Sections

Franklin Roosevelt scores first-ever football title

Brooklyn Daily
Share on TwitterTweet
Share on Facebook
Subscribe

Don’t miss our updates:

Franklin D. Roosevelt came back from early losses this season to win its first-ever city title on Nov. 29.

“They hung in,” coach Paul Klyap said.

After losing its first two games of the season, FDR never lost again, racking up 11-straight wins and avenging its early defeat by McKee-Staten Island Tech by beating the Seagulls 22–14 for the program’s first Public School Athletic League Bowl Conference football title last Saturday night at Abraham Lincoln. The Cougars used the team’s opening losses as motivation to persevere.

“It’s been crazy,” said star running back Tristin Thomas. “We were 0–2, and then we just popped back up. From the third game we just started going ham.”

Thomas was once again a big reason for the Cougars’ success. The senior, who scored twice in the semifinals, put his team ahead for good with a 34-yard touchdown run with 7:52 to go in the title game. He later ensured the lead held up by stopping Marcus Jones short of the first down marker on fourth-and-six from Seagulls’ 21-yard line on the next possession.

The winning touchdown came two plays after McKee-Staten Island tied the score at 14–14 thanks to one-yard scamper and a two-point conversion run by Aaron Rubenstein with 8:39 left in the contest. The Seagulls (11–2) then tried an on-side kick, but FDR recovered at the 50-yard line. The Cougars (11–2) felt the good field position took some of the pressure off.

“It’s more relaxing,” said quarterback Kaseem Morrison. “It’s calming, soothing. We don’t have to go so far and work so hard.”

It wasn’t the only break Franklin Roosevelt got. A bizarre sequence of events led to a touchdown just before halftime and a 14–6 lead. Nadir Hassan connected on a 41-yard, fourth-down pass to Thomas down to the McKee nine-yard line in the closing seconds. The Cougars rushed to the line and spiked the ball, but did so before the referees restarted the clock. They were penalized five yards and two seconds were put back on the clock.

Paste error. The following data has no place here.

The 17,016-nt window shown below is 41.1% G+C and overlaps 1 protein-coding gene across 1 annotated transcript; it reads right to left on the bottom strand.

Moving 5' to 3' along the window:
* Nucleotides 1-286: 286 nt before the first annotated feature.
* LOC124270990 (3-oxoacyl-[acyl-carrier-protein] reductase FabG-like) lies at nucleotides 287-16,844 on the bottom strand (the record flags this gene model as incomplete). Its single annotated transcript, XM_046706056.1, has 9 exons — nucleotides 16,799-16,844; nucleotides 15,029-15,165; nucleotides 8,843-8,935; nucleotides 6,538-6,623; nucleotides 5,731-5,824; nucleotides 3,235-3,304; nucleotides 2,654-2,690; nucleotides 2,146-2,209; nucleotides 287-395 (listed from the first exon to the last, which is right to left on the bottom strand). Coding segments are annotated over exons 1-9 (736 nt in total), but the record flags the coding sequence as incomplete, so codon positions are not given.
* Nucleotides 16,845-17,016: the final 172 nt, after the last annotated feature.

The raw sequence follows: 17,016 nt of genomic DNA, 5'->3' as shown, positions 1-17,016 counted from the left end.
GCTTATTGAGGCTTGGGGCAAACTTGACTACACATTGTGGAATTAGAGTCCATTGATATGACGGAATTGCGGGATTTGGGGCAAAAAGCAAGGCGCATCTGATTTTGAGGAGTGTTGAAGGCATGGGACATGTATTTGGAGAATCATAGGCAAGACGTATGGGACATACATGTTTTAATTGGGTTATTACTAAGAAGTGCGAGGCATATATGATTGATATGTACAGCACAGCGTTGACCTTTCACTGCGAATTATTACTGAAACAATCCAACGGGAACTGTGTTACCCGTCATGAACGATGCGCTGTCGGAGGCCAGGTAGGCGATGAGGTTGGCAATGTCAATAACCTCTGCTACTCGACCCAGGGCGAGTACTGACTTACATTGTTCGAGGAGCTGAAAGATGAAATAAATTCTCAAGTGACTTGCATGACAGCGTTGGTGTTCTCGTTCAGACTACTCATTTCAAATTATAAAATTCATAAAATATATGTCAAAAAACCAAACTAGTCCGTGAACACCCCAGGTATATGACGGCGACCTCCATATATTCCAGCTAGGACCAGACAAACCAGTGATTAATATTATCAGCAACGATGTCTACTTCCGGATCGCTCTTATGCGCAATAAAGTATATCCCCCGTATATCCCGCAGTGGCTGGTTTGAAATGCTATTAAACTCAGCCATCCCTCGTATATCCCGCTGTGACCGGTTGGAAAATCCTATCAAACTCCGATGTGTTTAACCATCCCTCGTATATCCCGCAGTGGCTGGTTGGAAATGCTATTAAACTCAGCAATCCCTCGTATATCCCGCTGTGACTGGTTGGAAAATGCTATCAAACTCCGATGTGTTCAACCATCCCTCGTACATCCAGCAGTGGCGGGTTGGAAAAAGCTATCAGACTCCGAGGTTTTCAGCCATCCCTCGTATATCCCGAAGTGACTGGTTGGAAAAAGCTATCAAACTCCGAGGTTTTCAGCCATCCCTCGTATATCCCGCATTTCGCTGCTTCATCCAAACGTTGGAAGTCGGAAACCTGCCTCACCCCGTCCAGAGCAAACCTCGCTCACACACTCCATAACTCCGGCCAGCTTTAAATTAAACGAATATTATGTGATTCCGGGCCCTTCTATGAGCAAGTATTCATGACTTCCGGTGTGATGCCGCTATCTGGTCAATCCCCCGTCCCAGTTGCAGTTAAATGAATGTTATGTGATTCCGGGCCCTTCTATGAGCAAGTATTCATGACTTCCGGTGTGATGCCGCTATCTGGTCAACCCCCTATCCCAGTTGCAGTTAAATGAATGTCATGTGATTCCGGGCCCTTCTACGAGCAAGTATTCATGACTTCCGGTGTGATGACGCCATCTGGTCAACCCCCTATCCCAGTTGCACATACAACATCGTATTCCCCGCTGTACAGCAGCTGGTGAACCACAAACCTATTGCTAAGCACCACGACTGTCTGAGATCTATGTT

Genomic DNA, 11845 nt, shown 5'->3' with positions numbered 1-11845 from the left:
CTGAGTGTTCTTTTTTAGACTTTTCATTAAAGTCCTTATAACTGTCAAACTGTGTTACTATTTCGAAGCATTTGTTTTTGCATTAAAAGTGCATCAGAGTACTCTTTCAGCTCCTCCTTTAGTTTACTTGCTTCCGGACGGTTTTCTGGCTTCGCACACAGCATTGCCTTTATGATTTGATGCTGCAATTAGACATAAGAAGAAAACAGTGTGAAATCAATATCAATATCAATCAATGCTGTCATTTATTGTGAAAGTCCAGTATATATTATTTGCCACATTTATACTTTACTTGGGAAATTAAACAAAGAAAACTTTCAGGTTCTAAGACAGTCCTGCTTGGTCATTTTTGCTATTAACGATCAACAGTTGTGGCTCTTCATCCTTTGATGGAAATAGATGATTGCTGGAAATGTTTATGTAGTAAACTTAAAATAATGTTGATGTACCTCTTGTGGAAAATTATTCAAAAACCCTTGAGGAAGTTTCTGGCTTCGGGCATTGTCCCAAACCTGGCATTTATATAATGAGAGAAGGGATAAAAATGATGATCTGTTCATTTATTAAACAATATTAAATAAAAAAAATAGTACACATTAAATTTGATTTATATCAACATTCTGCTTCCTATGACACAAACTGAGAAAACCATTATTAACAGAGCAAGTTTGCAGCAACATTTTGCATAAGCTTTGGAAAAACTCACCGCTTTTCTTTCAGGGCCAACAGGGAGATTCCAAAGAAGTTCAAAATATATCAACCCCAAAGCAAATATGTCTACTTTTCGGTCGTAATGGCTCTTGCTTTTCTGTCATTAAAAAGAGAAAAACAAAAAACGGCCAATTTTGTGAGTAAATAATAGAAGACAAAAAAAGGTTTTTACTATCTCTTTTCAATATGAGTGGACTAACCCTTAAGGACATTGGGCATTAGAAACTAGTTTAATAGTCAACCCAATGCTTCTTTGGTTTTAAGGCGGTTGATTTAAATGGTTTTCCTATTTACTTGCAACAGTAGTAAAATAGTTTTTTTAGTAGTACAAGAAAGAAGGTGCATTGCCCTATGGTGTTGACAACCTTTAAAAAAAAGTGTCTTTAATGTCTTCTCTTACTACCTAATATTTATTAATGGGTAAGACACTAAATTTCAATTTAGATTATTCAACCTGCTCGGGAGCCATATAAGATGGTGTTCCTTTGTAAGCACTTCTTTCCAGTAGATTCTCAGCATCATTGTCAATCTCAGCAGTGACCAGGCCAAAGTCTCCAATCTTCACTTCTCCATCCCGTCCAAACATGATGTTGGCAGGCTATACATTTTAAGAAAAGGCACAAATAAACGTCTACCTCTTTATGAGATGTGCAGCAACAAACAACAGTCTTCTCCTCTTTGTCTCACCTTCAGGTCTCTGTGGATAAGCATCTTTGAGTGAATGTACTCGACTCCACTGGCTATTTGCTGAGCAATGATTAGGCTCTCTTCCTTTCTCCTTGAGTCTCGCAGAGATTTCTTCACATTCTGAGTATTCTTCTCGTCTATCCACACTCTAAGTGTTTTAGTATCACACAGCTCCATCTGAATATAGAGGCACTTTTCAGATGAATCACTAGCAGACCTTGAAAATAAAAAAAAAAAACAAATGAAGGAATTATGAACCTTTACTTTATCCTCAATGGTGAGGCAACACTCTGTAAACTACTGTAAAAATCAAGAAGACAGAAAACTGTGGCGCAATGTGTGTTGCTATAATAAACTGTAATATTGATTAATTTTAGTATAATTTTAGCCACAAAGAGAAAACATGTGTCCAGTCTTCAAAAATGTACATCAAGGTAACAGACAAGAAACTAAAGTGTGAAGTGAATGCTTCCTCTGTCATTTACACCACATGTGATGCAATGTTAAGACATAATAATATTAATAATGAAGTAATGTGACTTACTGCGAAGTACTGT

FDR then spiked the ball again as the whistle was blown without any time coming off. Klyap called a play he saved for just this moment. It shifted the entire offensive line except the center to the left side of the field. Morrison bobbled the snap, but found an open Monrico Cummings in the end zone for a 14-yard score. It was his second touchdown of the game.

“It was huge going in [to halftime] like that,” Klyap said.

The play was just a small part of a season to remember for the Cougars, who celebrated wildly after the clock ran out. Thomas ran all the way to the opposite end zone before circling back with his helmet above his head.

“We will talk about this 50 years from now,” Thomas said. “Hopefully I’ll go to college and talk about this. I’ll never forget this championsh­ip.”

Updated 11:48 am, January 16, 2019
Today’s news:
Share on TwitterTweet
Share on Facebook
Subscribe

Don’t miss our updates:


Reasonable discourse

Comments closed.

First name
Last name
Your neighborhood
Email address
Daytime phone

Your letter must be signed and include all of the information requested above. (Only your name and neighborhood are published with the letter.) Letters should be as brief as possible; while they may discuss any topic of interest to our readers, priority will be given to letters that relate to stories covered by The Brooklyn Paper.

Letters will be edited at the sole discretion of the editor, may be published in whole or part in any media, and upon publication become the property of The Brooklyn Paper. The earlier in the week you send your letter, the better.

Keep it local!

Stay in touch with your community. Subscribe to our free newsletter: